The extent and complexity of the capillary-like networks are analyzed to assess the angiogenic potential of exogenous pharmacological or biological agents. Additionally, conditioned media from MSCs are enriched for pro-angiogenic factors [10]. There is interest in promoting these paracrine effects to enhance angiogenesis [11].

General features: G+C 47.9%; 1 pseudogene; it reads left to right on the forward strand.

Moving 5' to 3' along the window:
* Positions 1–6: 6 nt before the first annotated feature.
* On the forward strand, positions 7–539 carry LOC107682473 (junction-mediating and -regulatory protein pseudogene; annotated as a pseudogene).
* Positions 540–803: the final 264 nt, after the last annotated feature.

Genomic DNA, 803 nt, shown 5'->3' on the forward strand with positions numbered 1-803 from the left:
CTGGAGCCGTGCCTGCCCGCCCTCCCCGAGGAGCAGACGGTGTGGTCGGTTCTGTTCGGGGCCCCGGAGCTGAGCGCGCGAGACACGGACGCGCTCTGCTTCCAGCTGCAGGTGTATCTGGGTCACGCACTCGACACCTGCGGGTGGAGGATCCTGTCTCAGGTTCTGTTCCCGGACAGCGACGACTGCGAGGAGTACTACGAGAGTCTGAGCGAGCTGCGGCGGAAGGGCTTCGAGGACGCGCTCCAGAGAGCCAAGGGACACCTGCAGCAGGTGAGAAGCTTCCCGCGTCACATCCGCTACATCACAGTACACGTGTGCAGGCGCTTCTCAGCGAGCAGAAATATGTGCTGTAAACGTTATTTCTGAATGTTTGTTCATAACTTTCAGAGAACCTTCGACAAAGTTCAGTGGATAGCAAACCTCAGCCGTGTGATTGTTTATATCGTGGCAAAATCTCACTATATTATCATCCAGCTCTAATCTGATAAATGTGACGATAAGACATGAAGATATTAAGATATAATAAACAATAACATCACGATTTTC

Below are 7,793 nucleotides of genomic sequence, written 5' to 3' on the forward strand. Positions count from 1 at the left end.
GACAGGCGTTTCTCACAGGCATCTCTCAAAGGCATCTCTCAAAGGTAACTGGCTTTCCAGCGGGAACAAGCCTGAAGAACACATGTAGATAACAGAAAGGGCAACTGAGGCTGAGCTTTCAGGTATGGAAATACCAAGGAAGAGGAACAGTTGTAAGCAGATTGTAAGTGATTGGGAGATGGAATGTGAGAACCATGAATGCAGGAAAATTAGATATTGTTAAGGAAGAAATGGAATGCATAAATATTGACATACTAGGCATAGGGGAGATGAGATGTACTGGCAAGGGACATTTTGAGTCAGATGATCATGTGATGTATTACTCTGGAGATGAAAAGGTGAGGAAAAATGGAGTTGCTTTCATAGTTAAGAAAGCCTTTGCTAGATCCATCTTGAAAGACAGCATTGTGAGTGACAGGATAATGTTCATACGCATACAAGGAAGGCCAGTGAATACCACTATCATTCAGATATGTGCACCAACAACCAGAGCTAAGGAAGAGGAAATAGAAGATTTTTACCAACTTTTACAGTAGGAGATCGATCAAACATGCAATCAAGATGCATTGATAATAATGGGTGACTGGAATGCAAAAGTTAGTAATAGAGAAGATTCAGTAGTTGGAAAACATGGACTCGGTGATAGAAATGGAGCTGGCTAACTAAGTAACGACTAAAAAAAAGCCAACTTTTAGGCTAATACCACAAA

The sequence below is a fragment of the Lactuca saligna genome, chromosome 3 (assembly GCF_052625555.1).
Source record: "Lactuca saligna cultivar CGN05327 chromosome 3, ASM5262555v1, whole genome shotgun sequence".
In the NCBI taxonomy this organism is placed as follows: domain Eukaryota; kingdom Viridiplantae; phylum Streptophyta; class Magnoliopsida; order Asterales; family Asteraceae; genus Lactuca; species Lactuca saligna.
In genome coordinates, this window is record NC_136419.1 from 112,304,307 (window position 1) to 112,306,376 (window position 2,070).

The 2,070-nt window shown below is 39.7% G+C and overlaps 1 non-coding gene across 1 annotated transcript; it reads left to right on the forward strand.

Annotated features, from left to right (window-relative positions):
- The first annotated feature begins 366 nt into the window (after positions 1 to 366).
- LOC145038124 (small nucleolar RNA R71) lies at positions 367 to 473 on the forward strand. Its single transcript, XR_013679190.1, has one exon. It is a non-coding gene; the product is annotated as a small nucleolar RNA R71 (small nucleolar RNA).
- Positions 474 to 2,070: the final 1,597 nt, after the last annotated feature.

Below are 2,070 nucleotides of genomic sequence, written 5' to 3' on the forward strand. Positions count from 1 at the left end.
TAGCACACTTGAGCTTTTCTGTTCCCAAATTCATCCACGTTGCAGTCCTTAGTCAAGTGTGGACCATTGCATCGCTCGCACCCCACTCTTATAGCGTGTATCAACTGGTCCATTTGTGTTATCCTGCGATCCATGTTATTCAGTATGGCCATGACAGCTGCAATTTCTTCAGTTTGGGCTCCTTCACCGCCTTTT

Beyond tropoelastin’s traditional role in elasticity as the monomer precursor of the ECM protein elastin, tropoelastin is now known to play a pivotal role in cell attachment, spreading, signaling, and tissue regeneration [12,13]. Cells in the ECM encounter tropoelastin during elastin synthesis. In contrast, in mature tissue there is limited elastogenesis so there is a corresponding drop in tropoelastin levels. However, injury of mature elastic tissue results in the proteolytic release of elastin fragments, whose cell-interactive sequences are functionally preserved in tropoelastin [13,14]. This accounts for tropoelastin’s signaling leading to the promotion of angiogenesis in vivo, but it is important to appreciate that it is unknown if endothelial cells respond directly to these elastic sequences or if the effect is mediated indirectly. The angiogenic potential of tropoelastin was first recognized in an in vivo study that utilized tropoelastin in a dermal regeneration template [15], and demonstrated an early angiogenic response to tropoelastin that contributed to wound healing in both mouse and porcine models. More recently, heat-stabilized pure tropoelastin implantable inserts were shown to enhance wound healing of full-thickness wounds in pigs, accompanied by evidence of perfusion in pink tissue that led to improved dermal growth and consequentially accelerated re-epithelialization [16]. These in vivo data from multiple animal models point to a consistent, yet poorly understood role for tropoelastin as a promoter of blood vessel formation.